Cape Leveque was a very isolated station with no proper road access, which meant that all the supplies for the two families looking after the lighthouse had to come in by sea. At that time they would place their orders with the suppliers in Perth and about every three months we would go into Fremantle to load their supplies and, in the course of our north bound work programme, we would spend about two days at Cape Leveque landing the supplies, including diesel fuel for the station's generators and carrying out any maintenance. Our main method of landing supplies and equipment was with our amphibious vehicle, the LARC. We fitted a large flexible bag with a capacity of 5,000 litres into the cargo section of the LARC for landing the fuel and a similar one for fresh water. They would of course be filled from the ship's own tanks and ashore emptied into the appropriate storage tanks by portable pumps.
Eclipse Island off the south coast of WA was very different but at least the families could get a fortnightly boat from Albany with supplies. There was no landing so supplies and drums of fuel were run in by the work boat to the foot of the high cliff. The work boat would pick up the anchored trot line, running it through a cleat in the boat's transom to check the boat's forward progress until the bow of the boat was inches away from the cliff and it would on occasion touch the cliff as the boat would rise on the swell. The crane on top of the cliff would then swing out to pick up the slings of supplies. Personnel were hoisted up in a basket.
Navigation Lights are there to warn mariners of dangerous reefs etc, but Cape Don, of course, had to enter those waters to service the lights. Great care was naturally taken when, in what were often very poorly charted waters with few, and sometimes no, soundings. The practice was to make our own "mud maps". When building a new light beacon, we would approach the area taking an echo sounding trace, if necessary being led by the work boat which was fitted with an echo sounder and all our communications were by VHF. We then anchored at a safe distance while the work boat would then sound the proposed anchorage being plotted by radar so that we could draw up our "mud map". Great care was of course taken but even so, occasionally after maybe many visits a rock hazard would be discovered and we would have to adjust our approach. I think that we were fortunate that over the many years only two major groundings occurred and, fortunately, I was not involved in either.
I first sailed as relief Master on Cape Don in 1978 becoming her permanent Master in 1982. The ship now had two crews on a 6 on 6 off roster. I believe that it was in about 1980 that Cape Pillar was taken up by National Mapping and equipped to be full time on survey work. From then on, Cape Don took over maintaining the South Australian, Victorian and Tasmanian lights during the summer months and WA and NT lights during the winter. Also, on occasion, we would help out Cape Moreton with the Barrier Reef and Coral Sea lights. The times of Christmas in Fremantle was but a distant memory as the ship was now fully occupied working the Australian coast. One of our main tasks was the conversion of gas powered lights to electric and all the lights converted to solar power. Helipads were also built at each light to facilitate servicing and the manned lighthouses were steadily being de-manned and also converted to solar power where shore power was unavailable. So we were steadily building ourselves out of a job.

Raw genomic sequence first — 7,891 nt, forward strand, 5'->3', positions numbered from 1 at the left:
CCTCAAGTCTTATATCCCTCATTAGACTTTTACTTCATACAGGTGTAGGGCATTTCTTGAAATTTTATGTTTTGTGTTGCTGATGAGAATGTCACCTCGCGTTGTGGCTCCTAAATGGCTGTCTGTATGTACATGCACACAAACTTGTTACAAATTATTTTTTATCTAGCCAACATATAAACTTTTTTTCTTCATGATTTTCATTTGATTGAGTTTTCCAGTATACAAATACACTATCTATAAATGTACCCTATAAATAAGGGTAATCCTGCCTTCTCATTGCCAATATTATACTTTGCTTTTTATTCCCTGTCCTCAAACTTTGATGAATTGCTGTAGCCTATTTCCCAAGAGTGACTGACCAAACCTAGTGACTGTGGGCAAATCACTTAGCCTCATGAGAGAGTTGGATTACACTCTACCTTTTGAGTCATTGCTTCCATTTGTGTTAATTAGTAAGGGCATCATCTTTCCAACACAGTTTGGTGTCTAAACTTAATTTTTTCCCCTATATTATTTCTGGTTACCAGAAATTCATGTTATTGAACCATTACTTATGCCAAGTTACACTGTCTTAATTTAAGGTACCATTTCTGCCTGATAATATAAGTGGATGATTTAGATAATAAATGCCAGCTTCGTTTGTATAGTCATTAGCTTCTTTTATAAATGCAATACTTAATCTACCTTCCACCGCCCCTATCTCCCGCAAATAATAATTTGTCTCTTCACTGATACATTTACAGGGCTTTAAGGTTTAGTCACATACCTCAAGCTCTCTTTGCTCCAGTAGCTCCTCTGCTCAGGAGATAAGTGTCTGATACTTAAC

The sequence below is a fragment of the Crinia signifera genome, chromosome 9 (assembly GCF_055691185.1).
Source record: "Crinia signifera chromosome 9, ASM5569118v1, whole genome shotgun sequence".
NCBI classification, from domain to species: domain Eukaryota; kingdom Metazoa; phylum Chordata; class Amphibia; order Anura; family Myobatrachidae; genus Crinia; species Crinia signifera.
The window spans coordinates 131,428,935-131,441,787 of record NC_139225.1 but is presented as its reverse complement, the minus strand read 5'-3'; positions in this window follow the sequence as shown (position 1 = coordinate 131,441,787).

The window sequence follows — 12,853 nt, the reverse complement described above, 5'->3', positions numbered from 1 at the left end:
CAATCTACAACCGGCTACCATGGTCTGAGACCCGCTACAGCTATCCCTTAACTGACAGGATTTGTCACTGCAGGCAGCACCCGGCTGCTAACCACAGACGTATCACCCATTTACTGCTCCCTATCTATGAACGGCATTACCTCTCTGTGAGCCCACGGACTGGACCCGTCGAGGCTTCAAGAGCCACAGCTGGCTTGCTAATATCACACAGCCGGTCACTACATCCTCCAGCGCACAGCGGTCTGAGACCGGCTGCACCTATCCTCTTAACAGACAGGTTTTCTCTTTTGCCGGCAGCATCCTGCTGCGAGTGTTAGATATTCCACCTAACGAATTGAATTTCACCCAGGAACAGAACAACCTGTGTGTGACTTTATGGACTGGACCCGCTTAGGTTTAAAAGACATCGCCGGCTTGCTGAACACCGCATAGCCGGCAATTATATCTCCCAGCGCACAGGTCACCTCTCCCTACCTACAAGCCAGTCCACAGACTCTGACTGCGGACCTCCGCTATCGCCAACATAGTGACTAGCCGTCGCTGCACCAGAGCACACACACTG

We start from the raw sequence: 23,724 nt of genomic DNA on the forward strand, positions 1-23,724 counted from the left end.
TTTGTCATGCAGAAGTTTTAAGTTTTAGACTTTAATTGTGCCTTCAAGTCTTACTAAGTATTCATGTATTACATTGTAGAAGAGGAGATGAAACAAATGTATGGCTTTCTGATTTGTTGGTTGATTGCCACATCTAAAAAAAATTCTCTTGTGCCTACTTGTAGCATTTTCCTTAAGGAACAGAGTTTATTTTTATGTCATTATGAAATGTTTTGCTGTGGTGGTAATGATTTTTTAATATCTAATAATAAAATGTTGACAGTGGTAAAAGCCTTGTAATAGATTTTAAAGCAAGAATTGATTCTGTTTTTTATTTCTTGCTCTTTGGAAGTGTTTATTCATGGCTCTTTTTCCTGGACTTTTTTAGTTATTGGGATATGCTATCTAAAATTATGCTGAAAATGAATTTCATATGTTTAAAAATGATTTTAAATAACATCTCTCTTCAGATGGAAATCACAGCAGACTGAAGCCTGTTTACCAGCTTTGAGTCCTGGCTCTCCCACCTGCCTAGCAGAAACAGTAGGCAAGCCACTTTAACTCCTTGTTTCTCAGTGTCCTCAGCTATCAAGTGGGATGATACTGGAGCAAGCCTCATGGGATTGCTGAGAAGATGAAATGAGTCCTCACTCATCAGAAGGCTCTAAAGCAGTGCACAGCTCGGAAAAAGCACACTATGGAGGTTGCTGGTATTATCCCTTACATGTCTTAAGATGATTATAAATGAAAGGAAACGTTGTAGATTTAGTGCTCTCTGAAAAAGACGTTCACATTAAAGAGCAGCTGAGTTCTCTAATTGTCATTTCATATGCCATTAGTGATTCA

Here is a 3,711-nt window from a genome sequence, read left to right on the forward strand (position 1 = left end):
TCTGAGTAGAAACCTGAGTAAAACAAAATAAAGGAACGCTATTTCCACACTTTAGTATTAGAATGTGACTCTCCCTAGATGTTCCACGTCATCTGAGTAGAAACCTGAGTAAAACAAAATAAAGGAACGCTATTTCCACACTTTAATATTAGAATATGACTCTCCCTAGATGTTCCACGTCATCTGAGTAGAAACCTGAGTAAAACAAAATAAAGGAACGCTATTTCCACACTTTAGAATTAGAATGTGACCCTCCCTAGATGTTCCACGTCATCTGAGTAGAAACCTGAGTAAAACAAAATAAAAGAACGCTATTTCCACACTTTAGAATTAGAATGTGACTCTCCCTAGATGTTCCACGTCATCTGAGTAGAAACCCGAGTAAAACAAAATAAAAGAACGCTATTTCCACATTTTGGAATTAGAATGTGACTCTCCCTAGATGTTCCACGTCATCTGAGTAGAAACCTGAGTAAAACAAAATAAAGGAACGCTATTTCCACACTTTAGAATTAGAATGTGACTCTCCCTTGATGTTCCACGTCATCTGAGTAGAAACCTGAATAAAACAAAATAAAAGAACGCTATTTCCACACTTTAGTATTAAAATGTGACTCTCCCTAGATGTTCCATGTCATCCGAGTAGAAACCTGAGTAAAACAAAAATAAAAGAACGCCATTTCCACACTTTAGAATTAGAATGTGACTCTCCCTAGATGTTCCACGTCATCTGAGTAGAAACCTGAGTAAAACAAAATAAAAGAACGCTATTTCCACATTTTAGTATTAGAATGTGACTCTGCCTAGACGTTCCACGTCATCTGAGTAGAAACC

On Australia Day in 1988 Cape Don was in the public eye when, in all her white glory, she led the re-enactment of the First Fleet into Port Jackson as part of the Bi-centenary Celebrations.
By now the writing was on the wall and in 1989 I accepted voluntary redundancy. The ship was laid up in 1991 and sold in 1992, renamed Western Express to provide a passenger and cargo service between several islands in the south west Pacific and registered in Honiara. Apparently she had a crew of 18 and carried 155 passengers! She then had a rather checkered career being involved in a failed charter to take nuclear protesters to the Mururoa Atoll in 1995, ending up in the Clarence River in NSW and now reverted to Cape Don and was later reported aground. She was used in the making of a B grade movie during which her propeller was damaged. In 2002 she was laid up in Sydney and advertised for sale by the Federal High Court.
In 2003, a Canberra resident, Derek Emerson-Elliot, with the encouragement of Frank Allis an ex ship's AB, bought the ship and started The Cape Don Society for restoring the ship. He then created the Sea Heritage Foundation and generously donated ownership of Cape Don to them. Society members have working week-ends on board restoring services and equipment and have achieved much. Re-wiring has been done where necessary and steel work replaced. Accommodation is available, two generators, hydraulics and other equipment are operational.
The next aim is to slip the ship, for which a slipway has already been located, but that of course requires a considerable sum. The ship, now berthed at Balls Head (The Old Coal Wharf) Sydney, represents a piece of Australian history in the development of the Iron Ore Ports and a bygone era in ship construction and in 2008 was placed on the Australian Register of Historic Vessels. The Society is a registered Charity so donations are tax deductable and further information and membership is available on the Society's web site www.mvcapedonsociety.org.au
This year we will be holding a re-union dinner in Perth for ex-crew members and their families to celebrate the 50th anniversary of Cape Don arriving in Fremantle
Author: Captain Richard Ireland W.A. Branch Member